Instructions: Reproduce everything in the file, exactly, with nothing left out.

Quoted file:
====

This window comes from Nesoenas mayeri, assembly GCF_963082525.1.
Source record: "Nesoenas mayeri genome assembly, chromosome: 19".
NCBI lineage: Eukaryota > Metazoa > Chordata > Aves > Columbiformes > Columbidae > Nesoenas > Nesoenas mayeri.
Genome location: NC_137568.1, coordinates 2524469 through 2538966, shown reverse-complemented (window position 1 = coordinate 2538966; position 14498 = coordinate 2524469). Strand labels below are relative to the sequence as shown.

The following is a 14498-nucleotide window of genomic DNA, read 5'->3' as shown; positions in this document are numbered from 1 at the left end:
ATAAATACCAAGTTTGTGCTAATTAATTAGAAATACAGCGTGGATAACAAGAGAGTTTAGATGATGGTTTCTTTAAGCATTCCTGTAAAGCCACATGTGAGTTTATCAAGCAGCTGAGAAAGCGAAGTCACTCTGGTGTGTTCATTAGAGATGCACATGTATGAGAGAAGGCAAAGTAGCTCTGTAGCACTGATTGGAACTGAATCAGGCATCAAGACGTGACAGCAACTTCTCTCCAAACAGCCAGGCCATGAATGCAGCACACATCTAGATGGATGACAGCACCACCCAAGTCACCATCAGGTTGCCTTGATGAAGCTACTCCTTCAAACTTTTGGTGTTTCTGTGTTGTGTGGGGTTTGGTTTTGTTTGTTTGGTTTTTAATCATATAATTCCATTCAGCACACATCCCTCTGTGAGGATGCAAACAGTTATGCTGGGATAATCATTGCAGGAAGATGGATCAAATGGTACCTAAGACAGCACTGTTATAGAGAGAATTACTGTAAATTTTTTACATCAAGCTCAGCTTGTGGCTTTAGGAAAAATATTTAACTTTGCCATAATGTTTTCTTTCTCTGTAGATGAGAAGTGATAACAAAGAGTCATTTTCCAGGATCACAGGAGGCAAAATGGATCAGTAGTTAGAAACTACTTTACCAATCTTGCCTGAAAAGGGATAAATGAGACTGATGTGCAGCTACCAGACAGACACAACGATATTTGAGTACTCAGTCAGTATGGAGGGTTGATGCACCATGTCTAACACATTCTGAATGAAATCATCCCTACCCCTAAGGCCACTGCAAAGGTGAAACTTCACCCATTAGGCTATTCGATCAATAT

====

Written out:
This window comes from Nesoenas mayeri, assembly GCF_963082525.1.
Source record: "Nesoenas mayeri genome assembly, chromosome: 19".
NCBI lineage: Eukaryota > Metazoa > Chordata > Aves > Columbiformes > Columbidae > Nesoenas > Nesoenas mayeri.
Genome location: NC_137568.1, coordinates 2524469 through 2538966, shown reverse-complemented (window position 1 = coordinate 2538966; position 14498 = coordinate 2524469). Strand labels below are relative to the sequence as shown.

The following is a 14498-nucleotide window of genomic DNA, read 5'->3' as shown; positions in this document are numbered from 1 at the left end:
ATAAATACCAAGTTTGTGCTAATTAATTAGAAATACAGCGTGGATAACAAGAGAGTTTAGATGATGGTTTCTTTAAGCATTCCTGTAAAGCCACATGTGAGTTTATCAAGCAGCTGAGAAAGCGAAGTCACTCTGGTGTGTTCATTAGAGATGCACATGTATGAGAGAAGGCAAAGTAGCTCTGTAGCACTGATTGGAACTGAATCAGGCATCAAGACGTGACAGCAACTTCTCTCCAAACAGCCAGGCCATGAATGCAGCACACATCTAGATGGATGACAGCACCACCCAAGTCACCATCAGGTTGCCTTGATGAAGCTACTCCTTCAAACTTTTGGTGTTTCTGTGTTGTGTGGGGTTTGGTTTTGTTTGTTTGGTTTTTAATCATATAATTCCATTCAGCACACATCCCTCTGTGAGGATGCAAACAGTTATGCTGGGATAATCATTGCAGGAAGATGGATCAAATGGTACCTAAGACAGCACTGTTATAGAGAGAATTACTGTAAATTTTTTACATCAAGCTCAGCTTGTGGCTTTAGGAAAAATATTTAACTTTGCCATAATGTTTTCTTTCTCTGTAGATGAGAAGTGATAACAAAGAGTCATTTTCCAGGATCACAGGAGGCAAAATGGATCAGTAGTTAGAAACTACTTTACCAATCTTGCCTGAAAAGGGATAAATGAGACTGATGTGCAGCTACCAGACAGACACAACGATATTTGAGTACTCAGTCAGTATGGAGGGTTGATGCACCATGTCTAACACATTCTGAATGAAATCATCCCTACCCCTAAGGCCACTGCAAAGGTGAAACTTCACCCATTAGGCTATTCGATCAATAT